My colleague’s whispered wish that he could hear the Voices sing ‘Gloria in Excelsis’ in his parish church tomorrow is not going to be realised. But their tour of Ireland, which began in Galway Cathedral on Thursday evening, continued this afternoon in Saint Fin Barre’s Cathedral, Cork.
They are in Saint Fin Barre’s again on Sunday morning singing the Choral Eucharist at 11.15 a.m. (Langlais, Messe Solennelle, and Stanford, Beati Quorum Via) and Choral Evensong at 3.30 p.m. (Howells Gloucester Service and Bach Lobet den Herm).
Their Irish tour continues in Saint Mary’s Pro-Cathedral, Dublin, at 1.15 p.m. on Monday 15 July and in Saint Iberius’ Church, Wexford, at 1.05 p.m. on Wednesday 17 July.
Saint John’s Voices is embarking on an exciting programme of concerts, recordings and videos, and recently recorded its first commercial album of music by William Mathias, for release on the Naxos label next year .
I was at a concert by Saint John’s Voices, from Saint John’s College, Cambridge, in Saint Mary’s Cathedral, Limerick, at lunchtime on Friday [12 July 2019] – but more about that later, perhaps.
I had caught a mid-morning bus from Askeaton into Limerick, and with an hour or two on my hands I went in search of Limerick’s oldest church building, Kilrush Church, off the North Circular Road and close to the grounds of Villers School.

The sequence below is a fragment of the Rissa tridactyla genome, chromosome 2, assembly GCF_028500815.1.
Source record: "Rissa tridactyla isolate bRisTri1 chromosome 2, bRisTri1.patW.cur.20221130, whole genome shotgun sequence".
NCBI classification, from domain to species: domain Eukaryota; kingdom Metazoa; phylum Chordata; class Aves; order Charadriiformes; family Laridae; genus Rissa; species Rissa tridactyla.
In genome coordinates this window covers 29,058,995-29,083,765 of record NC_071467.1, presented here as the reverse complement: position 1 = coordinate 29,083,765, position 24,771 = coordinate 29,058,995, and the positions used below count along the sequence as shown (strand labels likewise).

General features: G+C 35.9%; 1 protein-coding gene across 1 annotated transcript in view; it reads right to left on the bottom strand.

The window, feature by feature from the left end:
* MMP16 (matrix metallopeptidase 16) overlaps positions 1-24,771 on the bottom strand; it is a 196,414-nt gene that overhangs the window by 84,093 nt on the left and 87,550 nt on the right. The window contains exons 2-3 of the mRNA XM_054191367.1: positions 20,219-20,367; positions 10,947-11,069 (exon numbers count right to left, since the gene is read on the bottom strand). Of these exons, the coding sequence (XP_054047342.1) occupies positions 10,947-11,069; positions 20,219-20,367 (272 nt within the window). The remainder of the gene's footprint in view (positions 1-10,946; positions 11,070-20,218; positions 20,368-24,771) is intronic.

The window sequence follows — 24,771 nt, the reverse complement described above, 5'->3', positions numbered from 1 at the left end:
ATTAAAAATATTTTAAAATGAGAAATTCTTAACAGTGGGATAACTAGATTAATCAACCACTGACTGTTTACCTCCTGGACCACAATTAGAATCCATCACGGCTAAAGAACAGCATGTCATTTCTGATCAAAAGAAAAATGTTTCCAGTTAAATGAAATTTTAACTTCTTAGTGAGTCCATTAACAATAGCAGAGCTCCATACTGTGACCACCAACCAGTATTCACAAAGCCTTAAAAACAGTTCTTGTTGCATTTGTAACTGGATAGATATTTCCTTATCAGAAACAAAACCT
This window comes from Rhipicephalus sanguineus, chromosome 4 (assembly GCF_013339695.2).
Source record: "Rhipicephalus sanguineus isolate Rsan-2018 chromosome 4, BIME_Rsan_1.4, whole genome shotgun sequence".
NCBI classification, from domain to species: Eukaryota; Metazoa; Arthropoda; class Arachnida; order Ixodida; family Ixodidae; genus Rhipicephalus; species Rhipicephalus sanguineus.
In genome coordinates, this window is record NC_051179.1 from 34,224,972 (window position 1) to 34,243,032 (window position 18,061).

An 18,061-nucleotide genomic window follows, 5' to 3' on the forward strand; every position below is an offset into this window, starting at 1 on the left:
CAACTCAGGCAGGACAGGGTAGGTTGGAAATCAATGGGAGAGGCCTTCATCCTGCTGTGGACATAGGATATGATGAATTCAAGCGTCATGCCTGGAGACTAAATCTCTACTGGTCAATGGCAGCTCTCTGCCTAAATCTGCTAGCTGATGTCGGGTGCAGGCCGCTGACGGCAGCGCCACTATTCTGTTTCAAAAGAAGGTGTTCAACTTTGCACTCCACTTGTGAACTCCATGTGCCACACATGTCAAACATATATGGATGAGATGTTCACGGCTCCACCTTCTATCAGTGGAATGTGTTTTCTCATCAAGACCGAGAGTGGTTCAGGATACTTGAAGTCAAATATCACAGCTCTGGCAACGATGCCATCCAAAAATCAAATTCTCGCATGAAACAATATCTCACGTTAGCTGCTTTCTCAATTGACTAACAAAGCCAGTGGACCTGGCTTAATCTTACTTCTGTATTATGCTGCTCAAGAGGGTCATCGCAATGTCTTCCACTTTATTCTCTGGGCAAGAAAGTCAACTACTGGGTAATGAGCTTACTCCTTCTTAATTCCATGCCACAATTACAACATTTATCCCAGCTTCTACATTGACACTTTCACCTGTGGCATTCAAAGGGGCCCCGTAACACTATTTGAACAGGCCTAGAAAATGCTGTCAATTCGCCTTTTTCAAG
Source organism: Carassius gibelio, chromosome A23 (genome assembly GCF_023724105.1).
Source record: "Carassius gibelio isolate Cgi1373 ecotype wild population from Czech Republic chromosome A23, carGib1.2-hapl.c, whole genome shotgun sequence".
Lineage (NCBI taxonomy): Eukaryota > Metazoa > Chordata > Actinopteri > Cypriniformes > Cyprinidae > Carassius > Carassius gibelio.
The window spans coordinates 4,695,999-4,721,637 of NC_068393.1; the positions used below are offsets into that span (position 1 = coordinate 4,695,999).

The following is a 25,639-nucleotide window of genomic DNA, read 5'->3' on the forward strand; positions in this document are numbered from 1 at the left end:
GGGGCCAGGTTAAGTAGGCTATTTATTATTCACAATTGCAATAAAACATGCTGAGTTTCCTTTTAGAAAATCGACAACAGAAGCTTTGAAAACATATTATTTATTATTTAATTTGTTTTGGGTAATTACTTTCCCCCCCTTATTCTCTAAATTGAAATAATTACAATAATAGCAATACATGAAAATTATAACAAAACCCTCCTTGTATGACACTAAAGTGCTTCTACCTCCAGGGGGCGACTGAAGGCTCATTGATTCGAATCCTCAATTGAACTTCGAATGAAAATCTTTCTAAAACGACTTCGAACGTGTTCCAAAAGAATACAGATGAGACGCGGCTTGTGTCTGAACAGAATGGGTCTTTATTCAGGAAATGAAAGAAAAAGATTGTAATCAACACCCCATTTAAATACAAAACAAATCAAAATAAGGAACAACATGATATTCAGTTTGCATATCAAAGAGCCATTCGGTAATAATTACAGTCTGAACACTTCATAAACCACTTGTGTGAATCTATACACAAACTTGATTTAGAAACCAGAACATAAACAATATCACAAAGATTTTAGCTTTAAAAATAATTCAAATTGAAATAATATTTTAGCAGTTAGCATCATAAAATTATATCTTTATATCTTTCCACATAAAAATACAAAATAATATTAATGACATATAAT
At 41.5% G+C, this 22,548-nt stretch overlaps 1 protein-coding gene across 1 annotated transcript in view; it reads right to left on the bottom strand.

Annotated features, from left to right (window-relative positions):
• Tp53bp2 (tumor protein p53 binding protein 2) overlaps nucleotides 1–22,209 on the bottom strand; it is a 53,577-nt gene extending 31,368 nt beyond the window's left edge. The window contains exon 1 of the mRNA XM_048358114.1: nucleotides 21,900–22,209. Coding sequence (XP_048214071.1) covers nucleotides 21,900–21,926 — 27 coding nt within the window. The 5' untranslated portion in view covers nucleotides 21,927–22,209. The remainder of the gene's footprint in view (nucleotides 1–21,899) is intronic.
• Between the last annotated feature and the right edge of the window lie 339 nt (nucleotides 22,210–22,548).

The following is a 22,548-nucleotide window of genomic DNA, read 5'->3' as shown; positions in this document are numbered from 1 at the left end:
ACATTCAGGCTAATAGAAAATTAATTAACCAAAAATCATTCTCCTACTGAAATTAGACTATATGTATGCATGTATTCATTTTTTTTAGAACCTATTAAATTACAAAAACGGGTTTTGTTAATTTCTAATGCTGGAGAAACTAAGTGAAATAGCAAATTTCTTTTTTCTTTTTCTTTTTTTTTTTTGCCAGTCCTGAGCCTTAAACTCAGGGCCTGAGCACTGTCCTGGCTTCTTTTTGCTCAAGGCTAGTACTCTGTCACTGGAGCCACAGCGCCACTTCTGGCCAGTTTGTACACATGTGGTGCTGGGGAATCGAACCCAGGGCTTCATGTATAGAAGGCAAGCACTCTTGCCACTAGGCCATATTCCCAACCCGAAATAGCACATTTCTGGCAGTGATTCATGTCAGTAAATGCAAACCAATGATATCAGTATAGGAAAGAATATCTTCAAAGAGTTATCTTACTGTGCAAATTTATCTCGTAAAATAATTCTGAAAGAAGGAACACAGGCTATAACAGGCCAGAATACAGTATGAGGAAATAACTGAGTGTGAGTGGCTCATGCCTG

Kilrush Church, also known as Saint Munchin’s Church, is a mediaeval church and a National Monument, and is said by some to be the oldest building in Limerick.
So, I was surprised to find it nestled in some trees in the middle of a small group of houses in Westfields housing estate. It is so much a feature of this small cul-de-sac that it looks almost like a feature in a small green area shared by two front gardens.
The church is 2 km west of Limerick city centre, on Old Church Road, off the North Circular Road. The nearest landmarks are Villers School, and Barrington’s Pier on the north bank of the River Shannon, off the N18.
Although the church first appears in records in 1201, many sources say it is the oldest building in the city, and that it was built at some time in the tenth century.
This small, pre-Norman church was dedicated to Saint Munchin or Mainchín mac Setnai, a saint of the late sixth century who later became the patron saint of Limerick.
The first mention of this church is in 1201 but the large building blocks use to build the church and the large lintel stone are evidence of its earlier and pre-Norman and pre-Romanesque origins.
A window inserted into the south wall, with a mediaeval inscription, dates from the 15th century and came from a Franciscan church in Saint Mary’s Lane in Limerick. It was preserved for a time by Robert Vere O’Brien before it was inserted in this church in around 1900.
The church and its site were excavated in 1999, when about 40 bodies dating from the 16th or 17th century were found buried beneath the Quinlivan window.
Some stabilisation work has been carried out in recent years, so that the west end has been left propped up by an incongruous brick pillar.